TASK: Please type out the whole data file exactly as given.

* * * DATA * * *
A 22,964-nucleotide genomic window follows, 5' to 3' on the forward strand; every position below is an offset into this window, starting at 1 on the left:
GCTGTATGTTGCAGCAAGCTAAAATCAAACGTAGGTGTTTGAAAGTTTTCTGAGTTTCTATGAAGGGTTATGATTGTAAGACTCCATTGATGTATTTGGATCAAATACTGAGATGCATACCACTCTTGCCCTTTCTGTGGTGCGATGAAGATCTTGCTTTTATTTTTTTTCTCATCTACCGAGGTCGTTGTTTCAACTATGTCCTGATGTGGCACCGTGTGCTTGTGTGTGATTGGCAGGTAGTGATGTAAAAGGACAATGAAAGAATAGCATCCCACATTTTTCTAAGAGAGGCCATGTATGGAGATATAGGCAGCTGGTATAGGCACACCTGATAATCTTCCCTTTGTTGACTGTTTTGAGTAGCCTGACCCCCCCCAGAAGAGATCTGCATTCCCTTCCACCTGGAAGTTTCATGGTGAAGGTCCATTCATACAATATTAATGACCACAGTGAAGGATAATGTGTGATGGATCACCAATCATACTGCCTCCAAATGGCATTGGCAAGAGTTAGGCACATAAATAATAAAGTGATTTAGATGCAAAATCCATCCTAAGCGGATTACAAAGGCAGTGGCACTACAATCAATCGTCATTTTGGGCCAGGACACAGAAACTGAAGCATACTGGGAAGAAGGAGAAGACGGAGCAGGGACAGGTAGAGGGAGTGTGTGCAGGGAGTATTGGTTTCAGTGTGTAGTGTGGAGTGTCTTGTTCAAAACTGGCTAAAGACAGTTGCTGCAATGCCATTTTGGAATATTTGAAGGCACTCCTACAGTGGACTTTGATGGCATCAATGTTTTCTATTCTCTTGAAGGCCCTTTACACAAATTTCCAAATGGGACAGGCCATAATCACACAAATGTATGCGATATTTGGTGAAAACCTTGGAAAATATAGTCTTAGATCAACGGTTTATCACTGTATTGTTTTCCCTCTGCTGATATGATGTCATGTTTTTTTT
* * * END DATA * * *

A 22,964-nucleotide genomic window follows, 5' to 3' on the forward strand; every position below is an offset into this window, starting at 1 on the left:
GCTGTATGTTGCAGCAAGCTAAAATCAAACGTAGGTGTTTGAAAGTTTTCTGAGTTTCTATGAAGGGTTATGATTGTAAGACTCCATTGATGTATTTGGATCAAATACTGAGATGCATACCACTCTTGCCCTTTCTGTGGTGCGATGAAGATCTTGCTTTTATTTTTTTTCTCATCTACCGAGGTCGTTGTTTCAACTATGTCCTGATGTGGCACCGTGTGCTTGTGTGTGATTGGCAGGTAGTGATGTAAAAGGACAATGAAAGAATAGCATCCCACATTTTTCTAAGAGAGGCCATGTATGGAGATATAGGCAGCTGGTATAGGCACACCTGATAATCTTCCCTTTGTTGACTGTTTTGAGTAGCCTGACCCCCCCCAGAAGAGATCTGCATTCCCTTCCACCTGGAAGTTTCATGGTGAAGGTCCATTCATACAATATTAATGACCACAGTGAAGGATAATGTGTGATGGATCACCAATCATACTGCCTCCAAATGGCATTGGCAAGAGTTAGGCACATAAATAATAAAGTGATTTAGATGCAAAATCCATCCTAAGCGGATTACAAAGGCAGTGGCACTACAATCAATCGTCATTTTGGGCCAGGACACAGAAACTGAAGCATACTGGGAAGAAGGAGAAGACGGAGCAGGGACAGGTAGAGGGAGTGTGTGCAGGGAGTATTGGTTTCAGTGTGTAGTGTGGAGTGTCTTGTTCAAAACTGGCTAAAGACAGTTGCTGCAATGCCATTTTGGAATATTTGAAGGCACTCCTACAGTGGACTTTGATGGCATCAATGTTTTCTATTCTCTTGAAGGCCCTTTACACAAATTTCCAAATGGGACAGGCCATAATCACACAAATGTATGCGATATTTGGTGAAAACCTTGGAAAATATAGTCTTAGATCAACGGTTTATCACTGTATTGTTTTCCCTCTGCTGATATGATGTCATGTTTTTTTT